The Three Musketeers Summary

Alexandre Dumas

The Three Musketeers

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The Three Musketeers Summary

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The Three Musketeers is a novel written by Alexander Dumas about the adventures of a young man named D’Artagnan after he leaves his home to join the Musketeers of the Guard. It was published as a serial from March to July 1844.

The story begins with D’Artagnan traveling from his hometown to Paris to join the Musketeers. On the way, an older man insults his horse, and D’Artagnan is so insulted he demands a duel. The older man’s companions beat D’Artagnan senseless and break his sword. They steal his letter of introduction to the commander of the Musketeers, Monsieur de Tréville. D’Artagnan vows to avenge himself. The man, as it turns out, is the Comte de Rochefort, an agent of Cardinal Richelieu.

Once he reaches Paris, his application is politely refused without his letter of introduction. The commander writes a letter of introduction for him to an academy that might prepare him for the guard, but D’Artagnan sees Rochefort in the street and runs after him. In the process, he offends three different Musketeers: Athos, Porthos, and Aramis. They demand satisfaction, and he agrees to meet each for a duel. To his surprise, when Athos appears for his duel, his seconds are none other than Porthos and Aramis. They are shocked that this man plans to duel with all three of them. However, the guards appear and arrest the four men for illegal dueling. They fight and seriously wound one of the top fighters of the Cardinal. The king appoints D’Artagnan to the king’s guards when he hears of this.

D’Artagnan hires a servant, and prepares to work in this company. He finds an apartment and his landlord tells him of his wife’s (Madame Constance Bonacieux) kidnapping. After her release, D’Artagnan falls madly in love with her. He discovers that she works for the Queen of France, who is conducting an affair with the Duke of Buckingham.

As it turns out, the queen gave a pair of diamond studs, a gift from the king, to the Duke as a keepsake. Richelieu, who wishes war with England, tries to take advantage of this, and conspires to have the king request that the queen wear the diamonds to a party. D’Artagnan intercedes giving the Duke time to provide replacements and preserve the queen’s honor.

Shortly after, D’Artagnan has an affair with Madame Bonacieux until she is imprisoned by the cardinal. D’Artagnan and his friends return to Paris where he meets Milady de Winter, one of the Cardinal’s agents. He becomes infatuated with her until her maid reveals that Milady doesn’t care for him. He enters her chambers in disguise and in the ensuing tryst, he discovers a fleur-de-lis branded on her shoulder revealing her to be a felon. When she discovers the truth, she tries to kill him, but he escapes.

He is informed that the queen has rescued Constance from prison. He and the other musketeers overhear the Cardinal asking Milady to murder the Duke of Buckingham who is a supporter of the protestant rebels. Richelieu then gives a letter to Milady, excusing her actions as an official request. Athos takes the letter, and in the morning he bets that the three musketeers and D’Artagnan can hold the bastion against the rebels for an hour until they decide what to do. They are successful, and they warn Lord de Winter and the Duke of what is coming.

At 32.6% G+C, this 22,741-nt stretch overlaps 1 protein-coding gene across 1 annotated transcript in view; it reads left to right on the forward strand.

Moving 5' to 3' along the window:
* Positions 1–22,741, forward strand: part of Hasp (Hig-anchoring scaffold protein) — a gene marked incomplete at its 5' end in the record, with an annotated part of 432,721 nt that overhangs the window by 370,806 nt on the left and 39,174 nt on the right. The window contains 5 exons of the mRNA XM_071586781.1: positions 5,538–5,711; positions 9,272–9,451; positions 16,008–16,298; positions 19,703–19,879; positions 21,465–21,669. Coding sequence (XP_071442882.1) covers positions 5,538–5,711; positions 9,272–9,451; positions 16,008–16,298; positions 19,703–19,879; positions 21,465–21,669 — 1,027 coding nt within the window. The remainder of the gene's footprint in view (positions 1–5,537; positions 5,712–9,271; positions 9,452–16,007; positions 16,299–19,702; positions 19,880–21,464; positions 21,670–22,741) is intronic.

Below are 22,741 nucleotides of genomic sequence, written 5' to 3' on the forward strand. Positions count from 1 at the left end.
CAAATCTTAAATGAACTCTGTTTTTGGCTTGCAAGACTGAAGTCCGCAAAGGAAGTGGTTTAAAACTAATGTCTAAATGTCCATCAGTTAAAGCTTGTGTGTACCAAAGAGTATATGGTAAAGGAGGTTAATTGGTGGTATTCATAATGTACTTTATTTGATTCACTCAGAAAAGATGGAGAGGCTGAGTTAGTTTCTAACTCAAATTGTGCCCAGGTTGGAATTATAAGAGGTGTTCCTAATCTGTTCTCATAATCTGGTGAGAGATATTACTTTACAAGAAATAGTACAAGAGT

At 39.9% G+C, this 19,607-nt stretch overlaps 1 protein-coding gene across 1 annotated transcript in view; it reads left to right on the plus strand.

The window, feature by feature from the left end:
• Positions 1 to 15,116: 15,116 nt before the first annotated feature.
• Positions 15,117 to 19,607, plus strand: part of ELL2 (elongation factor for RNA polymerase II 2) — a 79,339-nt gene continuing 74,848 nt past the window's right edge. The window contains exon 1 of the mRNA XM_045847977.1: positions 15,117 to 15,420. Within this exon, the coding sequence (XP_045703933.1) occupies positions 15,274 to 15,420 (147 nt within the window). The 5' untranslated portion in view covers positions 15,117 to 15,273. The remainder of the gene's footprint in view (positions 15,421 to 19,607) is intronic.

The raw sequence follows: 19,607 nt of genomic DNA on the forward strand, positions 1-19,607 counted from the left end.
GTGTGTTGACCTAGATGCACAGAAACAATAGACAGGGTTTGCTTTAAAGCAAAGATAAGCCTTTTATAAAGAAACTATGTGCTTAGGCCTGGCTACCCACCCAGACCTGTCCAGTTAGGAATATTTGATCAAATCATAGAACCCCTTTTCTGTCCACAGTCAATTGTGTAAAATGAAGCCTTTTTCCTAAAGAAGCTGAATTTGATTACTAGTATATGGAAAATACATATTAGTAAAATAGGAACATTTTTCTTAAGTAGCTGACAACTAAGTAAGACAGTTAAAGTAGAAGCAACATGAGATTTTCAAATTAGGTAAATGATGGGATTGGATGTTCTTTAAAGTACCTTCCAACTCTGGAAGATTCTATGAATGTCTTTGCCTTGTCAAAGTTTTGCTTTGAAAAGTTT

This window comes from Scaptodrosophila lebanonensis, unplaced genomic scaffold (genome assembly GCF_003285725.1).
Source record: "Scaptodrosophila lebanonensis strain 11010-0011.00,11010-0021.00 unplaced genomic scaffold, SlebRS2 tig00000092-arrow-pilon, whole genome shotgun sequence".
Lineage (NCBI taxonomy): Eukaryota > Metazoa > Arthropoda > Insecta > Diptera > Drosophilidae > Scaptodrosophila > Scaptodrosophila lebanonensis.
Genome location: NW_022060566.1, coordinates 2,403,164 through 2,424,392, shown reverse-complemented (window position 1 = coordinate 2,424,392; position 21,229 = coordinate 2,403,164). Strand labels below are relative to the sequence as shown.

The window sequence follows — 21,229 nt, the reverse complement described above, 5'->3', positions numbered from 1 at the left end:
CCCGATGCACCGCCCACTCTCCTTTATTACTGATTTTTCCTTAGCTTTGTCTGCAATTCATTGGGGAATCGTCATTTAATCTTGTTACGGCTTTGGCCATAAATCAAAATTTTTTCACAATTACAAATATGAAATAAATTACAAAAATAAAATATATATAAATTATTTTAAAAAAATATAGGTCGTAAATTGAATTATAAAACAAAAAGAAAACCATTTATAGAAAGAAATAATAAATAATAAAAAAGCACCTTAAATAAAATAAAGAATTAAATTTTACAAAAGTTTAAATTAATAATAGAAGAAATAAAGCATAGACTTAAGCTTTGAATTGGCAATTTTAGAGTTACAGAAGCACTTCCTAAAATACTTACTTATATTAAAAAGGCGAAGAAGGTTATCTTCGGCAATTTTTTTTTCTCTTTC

Milady is arrested and taken to prison where she seduces her guard, who lets her go. She persuades him to kill the Duke instead. She then hides in a convent where Constance is staying, and takes revenge on D’Artagnan by poisoning and killing her.

She is arrested again before she can reach Richelieu and put on trial with the executioner present. She is executed for her crimes, and D’Artagnan and the three musketeers return to the siege. D’Artagnan is arrested, but he presents Milady’s letter of pardon as his own and is set free. He is presented a promotion letter with the name intentionally left blank. He offers it to the three musketeers, but each turns it down. D’Artagnan receives the promotion with a heavy heart.

The primary theme of the novel is friendship. The three friends, and later D’Artagnan, have an idealized relationship in which they never argue and are always available for each other. This deep bond allows them to join forces to defeat quite a few nefarious plots. Friendship is the reason that good triumphs over evil.

Love is also idealized, and all of the men at one point or another fall instantly and madly in love. It doesn’t seem to matter if people are already married, as love is portrayed as a force that overcomes all others. Beautiful women are supposed to be worshipped, and there is no deed too great to be done for a beautiful woman.

Loyalty cannot be taken lightly. It is a highly prized quality, and it is difficult to earn. It drives the story forward. Without loyalty, the bonds of friendship wouldn’t hold as strong and evil might not be overcome. They demonstrate their loyalty through daring, life-threatening acts. In the world of The Three Musketeers, heroes prevail through loyalty, bravery, and friendship. They love quickly and with everything. It is impossible for evil to triumph because they never abandon each other or their code of honor.